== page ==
Throughout its history, Sterling Bank
has focused more on solutions than branding and consequently built up a base of extremely loyal customers. The bank was originally established in 1960 as NAL Merchant Bank. Being Nigeria’s first merchant bank, it took on a significant portfolio of corporate customers.
“It is safe to say that there is hardly any corporate name that we do not have on our books today. All the mega-deals in the 1960s, 70s, 80s and 90s were completed here,” says Yemi Adeola, Group Managing Director and CEO of Sterling Bank.
NAL Merchant Bank operated as a private company until 1972, when the Nigerian government took ownership. Two decades later, it was partly privatised and then in 2000 the government sold its remaining assets. Over the next few years, the bank was vigilant about balancing its books and maintaining good corporate governance. This meant that by the time the banking sector consolidation phase came along in 2006, it was a strong player that merged with four others to become Sterling Bank.
When the financial crisis came to a head in 2011 and the Central Bank (CBN) instigated far-reaching reforms in the banking sector, Sterling not only passed the stringent stress tests with flying colours, it also acquired the undercapitalised Equitorial Trust Bank, thus enhancing Sterling Bank’s position in the hierarchy of major players.
|"The bank encourages a DIY approach in many of its branches, where customers can do everyday transactions on their own"|
Yemi Adeola, Group MD and CEO of Sterling Bank
“When Sterling Bank survived the CBN review, people asked how that was possible. We were one of the smallest banks with the highest costs of funds,” says Sterling Bank’s Chief Financial Officer Abubakar Suleiman. “I said it was because we always believed that there would be a crisis somewhere down the line. And we were ready for it.”
The bank’s strengths lie in a very low non-performing loan portfolio (3 per cent), a robust enterprise risk management framework, a credit assessment process, highly efficient international payment systems, having one of the best trade services organisations in Nigeria and its ability to find and structure flexible solutions.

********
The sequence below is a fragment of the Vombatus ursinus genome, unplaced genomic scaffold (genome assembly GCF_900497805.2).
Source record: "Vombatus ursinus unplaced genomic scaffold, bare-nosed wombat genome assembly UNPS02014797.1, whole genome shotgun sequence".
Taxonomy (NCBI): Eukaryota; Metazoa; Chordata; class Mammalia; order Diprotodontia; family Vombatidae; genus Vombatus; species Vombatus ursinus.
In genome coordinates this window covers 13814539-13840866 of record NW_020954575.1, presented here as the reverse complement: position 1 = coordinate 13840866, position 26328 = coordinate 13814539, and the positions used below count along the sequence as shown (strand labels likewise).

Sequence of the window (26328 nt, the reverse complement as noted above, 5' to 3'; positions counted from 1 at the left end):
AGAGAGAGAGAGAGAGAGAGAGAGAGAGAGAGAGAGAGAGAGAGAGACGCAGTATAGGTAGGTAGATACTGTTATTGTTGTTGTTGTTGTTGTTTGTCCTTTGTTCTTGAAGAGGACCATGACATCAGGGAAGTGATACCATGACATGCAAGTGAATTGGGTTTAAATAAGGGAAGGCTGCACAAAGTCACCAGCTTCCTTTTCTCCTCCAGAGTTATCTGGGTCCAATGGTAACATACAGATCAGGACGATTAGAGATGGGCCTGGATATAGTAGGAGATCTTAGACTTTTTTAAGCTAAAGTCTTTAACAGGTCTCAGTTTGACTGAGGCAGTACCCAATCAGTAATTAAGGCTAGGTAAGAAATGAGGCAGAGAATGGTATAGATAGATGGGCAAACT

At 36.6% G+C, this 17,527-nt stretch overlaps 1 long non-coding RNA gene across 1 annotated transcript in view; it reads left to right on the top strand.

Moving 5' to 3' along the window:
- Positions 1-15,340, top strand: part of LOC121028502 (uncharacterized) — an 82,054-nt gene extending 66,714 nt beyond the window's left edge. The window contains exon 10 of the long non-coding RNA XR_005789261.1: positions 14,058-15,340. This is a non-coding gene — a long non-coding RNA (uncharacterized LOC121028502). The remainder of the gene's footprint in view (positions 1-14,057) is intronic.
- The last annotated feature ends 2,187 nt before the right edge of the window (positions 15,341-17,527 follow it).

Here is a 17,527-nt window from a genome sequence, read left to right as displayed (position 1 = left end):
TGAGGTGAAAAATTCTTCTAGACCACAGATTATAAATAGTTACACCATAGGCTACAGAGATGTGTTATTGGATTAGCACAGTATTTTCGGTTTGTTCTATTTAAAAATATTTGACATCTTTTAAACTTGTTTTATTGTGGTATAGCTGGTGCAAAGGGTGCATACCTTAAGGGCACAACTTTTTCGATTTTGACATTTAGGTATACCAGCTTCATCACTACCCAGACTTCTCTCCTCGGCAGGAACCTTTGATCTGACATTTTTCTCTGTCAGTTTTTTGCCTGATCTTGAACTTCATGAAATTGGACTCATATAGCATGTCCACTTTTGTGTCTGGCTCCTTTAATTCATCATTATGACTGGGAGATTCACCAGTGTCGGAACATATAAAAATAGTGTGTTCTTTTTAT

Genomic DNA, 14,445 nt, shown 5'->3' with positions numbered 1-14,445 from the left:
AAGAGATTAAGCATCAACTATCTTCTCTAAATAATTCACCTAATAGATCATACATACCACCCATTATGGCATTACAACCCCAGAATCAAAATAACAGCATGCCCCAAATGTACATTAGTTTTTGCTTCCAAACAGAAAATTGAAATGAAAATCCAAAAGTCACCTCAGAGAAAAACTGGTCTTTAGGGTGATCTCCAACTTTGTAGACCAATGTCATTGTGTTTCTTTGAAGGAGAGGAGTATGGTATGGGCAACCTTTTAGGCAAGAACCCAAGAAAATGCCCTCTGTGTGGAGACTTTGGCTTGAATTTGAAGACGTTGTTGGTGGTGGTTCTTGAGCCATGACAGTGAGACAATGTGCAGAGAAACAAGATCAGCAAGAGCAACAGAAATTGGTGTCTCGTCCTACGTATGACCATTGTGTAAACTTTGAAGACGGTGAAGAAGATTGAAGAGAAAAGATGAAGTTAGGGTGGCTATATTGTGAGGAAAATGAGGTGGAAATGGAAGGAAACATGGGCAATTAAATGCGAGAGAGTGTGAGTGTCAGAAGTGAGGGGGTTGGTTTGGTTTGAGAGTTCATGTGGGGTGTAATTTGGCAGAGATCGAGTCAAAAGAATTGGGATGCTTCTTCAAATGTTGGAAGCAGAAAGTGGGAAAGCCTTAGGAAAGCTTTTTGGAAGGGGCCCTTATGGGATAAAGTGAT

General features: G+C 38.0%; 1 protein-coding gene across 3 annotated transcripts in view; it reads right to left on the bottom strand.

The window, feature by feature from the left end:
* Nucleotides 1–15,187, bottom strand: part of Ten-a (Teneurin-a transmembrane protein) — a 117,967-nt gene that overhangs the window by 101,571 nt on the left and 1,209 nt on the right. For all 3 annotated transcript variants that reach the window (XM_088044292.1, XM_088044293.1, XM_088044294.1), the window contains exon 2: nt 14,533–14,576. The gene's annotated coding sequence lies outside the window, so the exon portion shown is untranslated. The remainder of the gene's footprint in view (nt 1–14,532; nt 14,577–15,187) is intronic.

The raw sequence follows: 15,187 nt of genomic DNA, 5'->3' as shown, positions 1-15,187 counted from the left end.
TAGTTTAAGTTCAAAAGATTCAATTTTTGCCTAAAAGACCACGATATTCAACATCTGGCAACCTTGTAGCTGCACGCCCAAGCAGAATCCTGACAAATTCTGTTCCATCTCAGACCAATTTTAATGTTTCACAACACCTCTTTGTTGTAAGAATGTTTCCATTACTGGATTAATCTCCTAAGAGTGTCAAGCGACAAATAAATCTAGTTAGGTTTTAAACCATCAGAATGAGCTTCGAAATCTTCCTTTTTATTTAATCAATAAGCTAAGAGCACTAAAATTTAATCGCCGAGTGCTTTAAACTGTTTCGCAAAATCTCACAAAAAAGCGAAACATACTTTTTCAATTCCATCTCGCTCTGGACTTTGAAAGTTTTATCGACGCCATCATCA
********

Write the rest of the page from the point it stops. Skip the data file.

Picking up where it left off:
“We do not have so many customers, so we don’t have the luxury to invest willy-nilly,” says Mr Suleiman. “It is also about how you structure the loan deals, and the additional value involved, that means our customers are best served in the industry.”
Priding itself as the “one-customer bank” that celebrates each and every customer as a unique individual, Sterling Bank’s strategy nowadays is to focus on retail banking.
“Our strategy in essence is to simplify banking at the retail end,” says Mr Adeola. “In each of our regions, we have a hub where all shades of transactions take place. However, we have come to realise that most people in the retail segment just want to do plain vanilla banking. We are helping to make this happen in various ways, such as providing easy-to-do, same-day account opening. We offer various electronic payment solutions, including internet banking and a wide range of cards that allow payments at millions of store outlets as well as withdrawals from ATMs worldwide.”
Mr Suleiman adds that Sterling Bank is conservative yet innovative, an example being its outlook on financial inclusion and bank profits. “We decided to go into the lowest levels of the market with the objective of building the market – it is not just about making profit. You have to begin to treat some of your asset creation as investments. Not all lending will be at market rates, so we will be discounting the rate we charge for some things.”